The story of Stephen in Acts is remarkable. He’s a man who comes to prominence when the disciples needed help with the dishes. This man was a thorn of discomfort to the religious leaders of the temple, and they began to rile up the crowds against him saying Stephen wanted to destroy the temple. He then tells the story of God’s people saying that it has always been about letting go.
Outside the temple there was a gate called Beautiful. This gate was a sign post as to how the kingdom of God was here with the people, and that kingdom was making everything beautiful. However, outside this beautiful gate is a disabled beggar asking for change. This gate is hardly living up to the expectation of its name, but then Peter comes by and gives this beggar life and beauty in a name that is above every name.
The Spirit of God comes like a wind, and all these people begin to speak in other languages and perform other wild acts. The people around are all amazed, and some say that all these people must be day drinking to act so weird. But they were not drunk; they were just acting in love of God our Father.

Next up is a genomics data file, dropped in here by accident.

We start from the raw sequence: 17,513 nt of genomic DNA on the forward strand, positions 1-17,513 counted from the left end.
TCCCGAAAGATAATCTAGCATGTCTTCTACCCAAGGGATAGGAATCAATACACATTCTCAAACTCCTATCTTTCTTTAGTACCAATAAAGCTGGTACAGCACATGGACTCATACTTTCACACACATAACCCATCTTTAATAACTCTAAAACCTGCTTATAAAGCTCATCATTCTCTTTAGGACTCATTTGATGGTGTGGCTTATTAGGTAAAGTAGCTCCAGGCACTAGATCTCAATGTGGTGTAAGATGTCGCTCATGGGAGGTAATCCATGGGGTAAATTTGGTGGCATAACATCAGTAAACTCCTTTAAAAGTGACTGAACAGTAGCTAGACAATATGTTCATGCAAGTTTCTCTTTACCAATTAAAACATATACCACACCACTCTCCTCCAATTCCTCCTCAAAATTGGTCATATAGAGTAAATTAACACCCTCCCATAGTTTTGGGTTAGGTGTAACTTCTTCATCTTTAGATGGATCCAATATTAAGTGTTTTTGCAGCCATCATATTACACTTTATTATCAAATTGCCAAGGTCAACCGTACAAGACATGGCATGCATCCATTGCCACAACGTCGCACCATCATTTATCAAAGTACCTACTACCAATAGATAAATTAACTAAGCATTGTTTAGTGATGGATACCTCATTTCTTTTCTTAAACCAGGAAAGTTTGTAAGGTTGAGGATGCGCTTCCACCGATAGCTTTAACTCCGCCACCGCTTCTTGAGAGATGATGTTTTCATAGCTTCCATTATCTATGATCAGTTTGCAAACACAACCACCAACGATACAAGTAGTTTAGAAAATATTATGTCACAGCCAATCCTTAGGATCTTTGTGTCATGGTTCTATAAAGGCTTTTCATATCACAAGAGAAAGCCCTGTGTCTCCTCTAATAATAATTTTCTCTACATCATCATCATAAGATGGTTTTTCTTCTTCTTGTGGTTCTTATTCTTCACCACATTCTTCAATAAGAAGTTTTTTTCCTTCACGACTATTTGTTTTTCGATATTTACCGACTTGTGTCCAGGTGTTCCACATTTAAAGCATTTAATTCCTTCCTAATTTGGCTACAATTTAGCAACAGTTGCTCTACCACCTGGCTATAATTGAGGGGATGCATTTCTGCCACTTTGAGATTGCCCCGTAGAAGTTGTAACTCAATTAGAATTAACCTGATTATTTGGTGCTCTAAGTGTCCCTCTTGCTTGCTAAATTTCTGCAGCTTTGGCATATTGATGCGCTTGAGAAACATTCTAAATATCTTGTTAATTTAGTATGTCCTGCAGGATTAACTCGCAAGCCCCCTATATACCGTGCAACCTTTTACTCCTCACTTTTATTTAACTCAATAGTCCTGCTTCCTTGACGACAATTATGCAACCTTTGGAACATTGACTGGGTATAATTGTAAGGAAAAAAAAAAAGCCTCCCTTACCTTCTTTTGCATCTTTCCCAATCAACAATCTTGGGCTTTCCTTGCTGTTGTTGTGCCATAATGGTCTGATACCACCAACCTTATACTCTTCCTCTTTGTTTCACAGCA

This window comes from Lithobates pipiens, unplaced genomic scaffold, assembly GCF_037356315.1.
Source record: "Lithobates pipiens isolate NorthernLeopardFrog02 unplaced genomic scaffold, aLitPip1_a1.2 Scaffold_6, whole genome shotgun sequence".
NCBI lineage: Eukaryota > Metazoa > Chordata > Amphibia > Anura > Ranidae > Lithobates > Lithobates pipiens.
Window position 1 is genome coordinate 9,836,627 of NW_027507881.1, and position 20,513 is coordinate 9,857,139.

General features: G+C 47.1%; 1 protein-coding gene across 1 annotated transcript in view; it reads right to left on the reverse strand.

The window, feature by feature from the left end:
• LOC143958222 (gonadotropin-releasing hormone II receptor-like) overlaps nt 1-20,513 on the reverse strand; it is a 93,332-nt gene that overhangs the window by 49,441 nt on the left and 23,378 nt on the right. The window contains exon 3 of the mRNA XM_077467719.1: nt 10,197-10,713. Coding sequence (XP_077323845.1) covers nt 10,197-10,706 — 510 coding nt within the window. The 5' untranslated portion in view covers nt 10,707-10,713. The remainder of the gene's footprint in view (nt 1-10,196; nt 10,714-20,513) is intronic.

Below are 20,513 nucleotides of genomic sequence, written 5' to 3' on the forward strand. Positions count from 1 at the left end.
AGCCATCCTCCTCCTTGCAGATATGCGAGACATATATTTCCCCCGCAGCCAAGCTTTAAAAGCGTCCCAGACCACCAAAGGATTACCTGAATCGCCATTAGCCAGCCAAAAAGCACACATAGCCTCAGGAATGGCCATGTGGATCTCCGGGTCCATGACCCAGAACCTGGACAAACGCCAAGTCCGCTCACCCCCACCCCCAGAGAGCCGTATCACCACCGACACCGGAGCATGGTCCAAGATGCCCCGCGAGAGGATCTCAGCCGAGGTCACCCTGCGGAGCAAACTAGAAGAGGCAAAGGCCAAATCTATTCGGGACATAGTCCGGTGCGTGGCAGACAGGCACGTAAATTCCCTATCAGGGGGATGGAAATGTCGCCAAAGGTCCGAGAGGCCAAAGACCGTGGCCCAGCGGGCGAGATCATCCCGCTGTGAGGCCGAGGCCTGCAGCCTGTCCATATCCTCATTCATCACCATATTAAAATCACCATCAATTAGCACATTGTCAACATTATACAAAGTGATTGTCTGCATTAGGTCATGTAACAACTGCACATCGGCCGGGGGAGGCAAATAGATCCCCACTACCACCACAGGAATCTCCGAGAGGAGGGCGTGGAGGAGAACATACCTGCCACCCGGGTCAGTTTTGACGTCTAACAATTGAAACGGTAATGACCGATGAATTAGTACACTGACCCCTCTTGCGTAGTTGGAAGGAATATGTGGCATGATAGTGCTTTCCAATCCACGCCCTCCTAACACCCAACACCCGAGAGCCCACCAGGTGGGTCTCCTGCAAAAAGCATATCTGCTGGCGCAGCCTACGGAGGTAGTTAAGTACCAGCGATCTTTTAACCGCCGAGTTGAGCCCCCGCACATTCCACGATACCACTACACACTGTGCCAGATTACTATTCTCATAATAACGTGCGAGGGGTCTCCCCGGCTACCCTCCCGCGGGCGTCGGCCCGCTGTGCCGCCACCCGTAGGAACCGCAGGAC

Jesus is alive! He has been hanging out and teaching the disciples for 40 days now and they ask him a question. Jesus we have seen what you can do the power you have, when will you restore the kingdom to Israel. Jesus then looks at them, quotes Isaiah and says you will be…… and disappears into God’s presence.
How will you recognize Jesus? Now really think about that question because no one recognized Jesus after He rises from the dead. It seems those who recognize him throughout Luke’s gospel are all doing the same thing: eating with Him.
You were created, but you were not just as a sack of unfeeling chemicals. You were created as a great work of art. But what if the world does not seem like a great work of art? What if I think my life is just a dark mess? I imagine that's what the women carrying embalming spices to Jesus’ grave thought. However, what they saw that morning changed how they saw the world and changed how they saw themselves. Christ is risen, they saw the Art of Life.
Everything is going great! Jesus is finally showing us who he truly is. He came riding into Jerusalem to so many people crying out “Hosanna” and “You are the King of Kings.” All Jesus has to do now is take his rightful place on the throne in Jerusalem and in our hearts. Jesus must feel amazing today, but why is he over there weeping while overlooking Jerusalem?
Jesus says that the man went away justified. But who is this man? What if he did not deserve to be justified? What if he had hurt me or had stolen something from me? What if he was a tax collector, or if he was too young, or blind or too short? Yes, Jesus said he went away justified. Well then if that man went away justified, then perhaps I could as well.